AB Volvo has made a public offer to acquire Japanese truck maker Nissan Diesel for SEK 7.5 billion (U.S. $1.1 billion)—a move that would double AB Volvo’s global medium-duty volume as well as give the OEM a foothold in Asia.
In 2005, Nissan Diesel sold approximately 42,000 trucks and buses with about 64% of its sales based in Japan. Globally the combined companies would add 19,000 medium-duty units to AB Volvo’s operations annually, doubling the OEM’s current volume to about 38,000.
In spite of this lift AB Volvo, the world’s second-largest truckmaker after DaimlerChrysler AG, will still lag behind the 126,000 annual unit sales by DCX and 90,000 by GM-Isuzu based on 2005 data. Johansson acknowledged that although the Nissan Diesel acquisition alone won’t turn AB Volvo into a global market leader in medium-duty trucks, it does nonetheless represent significant growth in its own volumes.
“Nissan Diesel holds a solid position in Japan and the rest of Asia where Volvo Group forsees substantial growth potential,” said Volvo AB CEO Leif Johansson. “Volvo can benefit greatly from Nissan Diesel’s experience of medium-duty trucks and experience of medium-duty trucks and its expertise in, for example, hybrid technology.”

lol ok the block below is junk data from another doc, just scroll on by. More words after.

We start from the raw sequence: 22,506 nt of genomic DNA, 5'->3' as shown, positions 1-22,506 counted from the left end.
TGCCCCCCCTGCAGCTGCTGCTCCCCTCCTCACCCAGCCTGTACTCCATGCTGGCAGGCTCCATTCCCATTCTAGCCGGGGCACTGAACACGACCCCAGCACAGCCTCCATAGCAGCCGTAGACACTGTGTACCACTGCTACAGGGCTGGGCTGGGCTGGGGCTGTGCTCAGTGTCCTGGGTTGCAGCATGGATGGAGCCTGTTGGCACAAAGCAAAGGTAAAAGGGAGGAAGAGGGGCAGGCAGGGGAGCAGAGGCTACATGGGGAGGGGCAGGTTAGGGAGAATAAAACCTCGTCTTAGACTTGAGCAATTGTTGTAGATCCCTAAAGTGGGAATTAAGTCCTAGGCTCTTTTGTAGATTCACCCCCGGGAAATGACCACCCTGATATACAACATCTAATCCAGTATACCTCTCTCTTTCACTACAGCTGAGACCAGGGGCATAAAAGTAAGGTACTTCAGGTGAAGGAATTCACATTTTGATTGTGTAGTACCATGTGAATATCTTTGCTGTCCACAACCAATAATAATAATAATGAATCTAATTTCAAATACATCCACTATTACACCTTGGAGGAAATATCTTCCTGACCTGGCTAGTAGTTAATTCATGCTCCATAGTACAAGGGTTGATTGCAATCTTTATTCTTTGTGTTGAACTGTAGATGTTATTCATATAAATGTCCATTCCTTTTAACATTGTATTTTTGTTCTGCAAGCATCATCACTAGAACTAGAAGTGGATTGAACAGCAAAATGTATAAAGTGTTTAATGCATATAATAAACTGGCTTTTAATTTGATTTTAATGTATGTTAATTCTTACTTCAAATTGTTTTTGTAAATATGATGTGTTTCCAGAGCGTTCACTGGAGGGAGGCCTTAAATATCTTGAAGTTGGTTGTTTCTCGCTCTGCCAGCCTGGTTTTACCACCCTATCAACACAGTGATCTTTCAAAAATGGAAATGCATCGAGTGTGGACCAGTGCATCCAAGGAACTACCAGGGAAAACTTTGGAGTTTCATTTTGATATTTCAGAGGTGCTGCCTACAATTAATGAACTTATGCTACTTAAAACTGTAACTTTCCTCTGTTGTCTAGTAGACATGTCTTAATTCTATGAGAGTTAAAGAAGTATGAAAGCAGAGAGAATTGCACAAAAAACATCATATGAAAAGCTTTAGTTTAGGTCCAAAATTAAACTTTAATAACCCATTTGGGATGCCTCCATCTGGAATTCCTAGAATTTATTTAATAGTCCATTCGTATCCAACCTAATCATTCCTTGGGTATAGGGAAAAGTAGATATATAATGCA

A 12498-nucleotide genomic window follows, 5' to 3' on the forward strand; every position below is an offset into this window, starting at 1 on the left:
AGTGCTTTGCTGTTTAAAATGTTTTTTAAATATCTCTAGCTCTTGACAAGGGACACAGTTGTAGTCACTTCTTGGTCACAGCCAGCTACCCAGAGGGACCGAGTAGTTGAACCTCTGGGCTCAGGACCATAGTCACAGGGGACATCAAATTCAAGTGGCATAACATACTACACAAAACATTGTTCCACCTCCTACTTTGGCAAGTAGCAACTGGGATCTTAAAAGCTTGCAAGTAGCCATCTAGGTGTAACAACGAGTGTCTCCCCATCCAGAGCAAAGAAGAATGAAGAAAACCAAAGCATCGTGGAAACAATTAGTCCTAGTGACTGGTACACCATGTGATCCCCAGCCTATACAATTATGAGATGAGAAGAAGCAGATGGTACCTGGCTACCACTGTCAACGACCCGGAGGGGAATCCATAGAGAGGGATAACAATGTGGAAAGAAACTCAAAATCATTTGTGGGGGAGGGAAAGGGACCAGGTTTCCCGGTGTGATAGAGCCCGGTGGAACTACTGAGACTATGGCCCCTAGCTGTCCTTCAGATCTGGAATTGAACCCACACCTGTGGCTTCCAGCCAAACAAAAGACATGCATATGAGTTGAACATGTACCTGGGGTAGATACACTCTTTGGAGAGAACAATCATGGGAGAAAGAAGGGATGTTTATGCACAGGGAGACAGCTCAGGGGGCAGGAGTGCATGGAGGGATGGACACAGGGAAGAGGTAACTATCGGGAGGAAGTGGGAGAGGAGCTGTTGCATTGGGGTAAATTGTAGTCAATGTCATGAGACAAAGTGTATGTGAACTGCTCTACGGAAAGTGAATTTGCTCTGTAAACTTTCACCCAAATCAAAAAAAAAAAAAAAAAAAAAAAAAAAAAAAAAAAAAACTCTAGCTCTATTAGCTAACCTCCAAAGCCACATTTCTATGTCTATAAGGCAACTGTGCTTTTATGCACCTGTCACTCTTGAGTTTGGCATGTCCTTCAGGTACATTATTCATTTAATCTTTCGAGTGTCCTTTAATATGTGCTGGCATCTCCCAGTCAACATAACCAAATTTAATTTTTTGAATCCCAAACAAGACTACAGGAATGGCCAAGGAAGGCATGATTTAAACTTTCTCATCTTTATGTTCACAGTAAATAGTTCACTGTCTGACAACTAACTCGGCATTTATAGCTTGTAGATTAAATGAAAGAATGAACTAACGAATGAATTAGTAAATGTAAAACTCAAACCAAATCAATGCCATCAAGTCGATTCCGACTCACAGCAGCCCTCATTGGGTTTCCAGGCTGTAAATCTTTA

Volvo expects to achieve a synergy savings of SEK 1.8 billion annually in five years through volume purchasing, distribution and sales and some research and development in the short term. Long term Volvo expects to achieve synergies in product planning, manufacturing and research and development. The companies will also share access to each other’s deal networks and service networks, primarily in Asia.
AB Volvo’s $1.1 billion offer represents a 32% premium based on average prices during the past three months. In March 2006, Volvo acquired a 13% share of Nissan Diesel and has since expanded its share to 19% in September.
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